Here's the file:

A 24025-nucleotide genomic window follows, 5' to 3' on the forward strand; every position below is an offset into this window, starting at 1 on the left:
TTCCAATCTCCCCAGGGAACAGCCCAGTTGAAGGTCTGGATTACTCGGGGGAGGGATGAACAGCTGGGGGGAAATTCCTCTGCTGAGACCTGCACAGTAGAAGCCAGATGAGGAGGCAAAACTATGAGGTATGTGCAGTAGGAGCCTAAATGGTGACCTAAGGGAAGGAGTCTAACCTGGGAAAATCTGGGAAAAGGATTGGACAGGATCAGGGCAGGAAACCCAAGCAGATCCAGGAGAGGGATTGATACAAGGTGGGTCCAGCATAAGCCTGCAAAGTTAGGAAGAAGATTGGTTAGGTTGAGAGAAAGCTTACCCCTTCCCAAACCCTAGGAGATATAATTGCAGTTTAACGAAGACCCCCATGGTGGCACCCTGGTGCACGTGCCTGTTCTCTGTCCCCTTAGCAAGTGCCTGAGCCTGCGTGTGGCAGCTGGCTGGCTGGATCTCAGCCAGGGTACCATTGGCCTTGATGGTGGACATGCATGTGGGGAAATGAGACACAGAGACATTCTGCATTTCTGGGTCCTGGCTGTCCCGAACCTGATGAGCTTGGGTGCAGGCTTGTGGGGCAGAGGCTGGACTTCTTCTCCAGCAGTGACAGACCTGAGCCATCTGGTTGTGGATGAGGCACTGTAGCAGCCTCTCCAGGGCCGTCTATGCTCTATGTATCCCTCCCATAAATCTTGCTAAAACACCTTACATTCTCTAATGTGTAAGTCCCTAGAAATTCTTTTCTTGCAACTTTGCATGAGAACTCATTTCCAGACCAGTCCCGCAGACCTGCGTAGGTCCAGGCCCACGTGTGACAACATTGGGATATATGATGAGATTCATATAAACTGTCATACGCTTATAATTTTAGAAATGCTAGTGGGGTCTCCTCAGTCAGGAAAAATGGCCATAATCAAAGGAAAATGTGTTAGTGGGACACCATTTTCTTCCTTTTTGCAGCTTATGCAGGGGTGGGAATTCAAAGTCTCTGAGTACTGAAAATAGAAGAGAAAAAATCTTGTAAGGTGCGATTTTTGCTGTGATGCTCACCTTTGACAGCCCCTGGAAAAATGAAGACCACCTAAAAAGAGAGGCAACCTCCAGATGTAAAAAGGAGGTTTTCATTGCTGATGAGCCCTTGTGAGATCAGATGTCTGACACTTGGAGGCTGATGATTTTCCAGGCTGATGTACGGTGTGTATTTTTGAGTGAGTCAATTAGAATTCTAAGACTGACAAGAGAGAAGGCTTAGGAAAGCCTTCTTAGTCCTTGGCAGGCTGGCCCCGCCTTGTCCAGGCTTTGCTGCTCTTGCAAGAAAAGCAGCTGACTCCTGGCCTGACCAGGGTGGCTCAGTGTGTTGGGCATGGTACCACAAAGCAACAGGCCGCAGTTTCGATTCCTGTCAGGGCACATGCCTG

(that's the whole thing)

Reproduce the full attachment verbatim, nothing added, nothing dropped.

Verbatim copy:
A 24025-nucleotide genomic window follows, 5' to 3' on the forward strand; every position below is an offset into this window, starting at 1 on the left:
TTCCAATCTCCCCAGGGAACAGCCCAGTTGAAGGTCTGGATTACTCGGGGGAGGGATGAACAGCTGGGGGGAAATTCCTCTGCTGAGACCTGCACAGTAGAAGCCAGATGAGGAGGCAAAACTATGAGGTATGTGCAGTAGGAGCCTAAATGGTGACCTAAGGGAAGGAGTCTAACCTGGGAAAATCTGGGAAAAGGATTGGACAGGATCAGGGCAGGAAACCCAAGCAGATCCAGGAGAGGGATTGATACAAGGTGGGTCCAGCATAAGCCTGCAAAGTTAGGAAGAAGATTGGTTAGGTTGAGAGAAAGCTTACCCCTTCCCAAACCCTAGGAGATATAATTGCAGTTTAACGAAGACCCCCATGGTGGCACCCTGGTGCACGTGCCTGTTCTCTGTCCCCTTAGCAAGTGCCTGAGCCTGCGTGTGGCAGCTGGCTGGCTGGATCTCAGCCAGGGTACCATTGGCCTTGATGGTGGACATGCATGTGGGGAAATGAGACACAGAGACATTCTGCATTTCTGGGTCCTGGCTGTCCCGAACCTGATGAGCTTGGGTGCAGGCTTGTGGGGCAGAGGCTGGACTTCTTCTCCAGCAGTGACAGACCTGAGCCATCTGGTTGTGGATGAGGCACTGTAGCAGCCTCTCCAGGGCCGTCTATGCTCTATGTATCCCTCCCATAAATCTTGCTAAAACACCTTACATTCTCTAATGTGTAAGTCCCTAGAAATTCTTTTCTTGCAACTTTGCATGAGAACTCATTTCCAGACCAGTCCCGCAGACCTGCGTAGGTCCAGGCCCACGTGTGACAACATTGGGATATATGATGAGATTCATATAAACTGTCATACGCTTATAATTTTAGAAATGCTAGTGGGGTCTCCTCAGTCAGGAAAAATGGCCATAATCAAAGGAAAATGTGTTAGTGGGACACCATTTTCTTCCTTTTTGCAGCTTATGCAGGGGTGGGAATTCAAAGTCTCTGAGTACTGAAAATAGAAGAGAAAAAATCTTGTAAGGTGCGATTTTTGCTGTGATGCTCACCTTTGACAGCCCCTGGAAAAATGAAGACCACCTAAAAAGAGAGGCAACCTCCAGATGTAAAAAGGAGGTTTTCATTGCTGATGAGCCCTTGTGAGATCAGATGTCTGACACTTGGAGGCTGATGATTTTCCAGGCTGATGTACGGTGTGTATTTTTGAGTGAGTCAATTAGAATTCTAAGACTGACAAGAGAGAAGGCTTAGGAAAGCCTTCTTAGTCCTTGGCAGGCTGGCCCCGCCTTGTCCAGGCTTTGCTGCTCTTGCAAGAAAAGCAGCTGACTCCTGGCCTGACCAGGGTGGCTCAGTGTGTTGGGCATGGTACCACAAAGCAACAGGCCGCAGTTTCGATTCCTGTCAGGGCACATGCCTG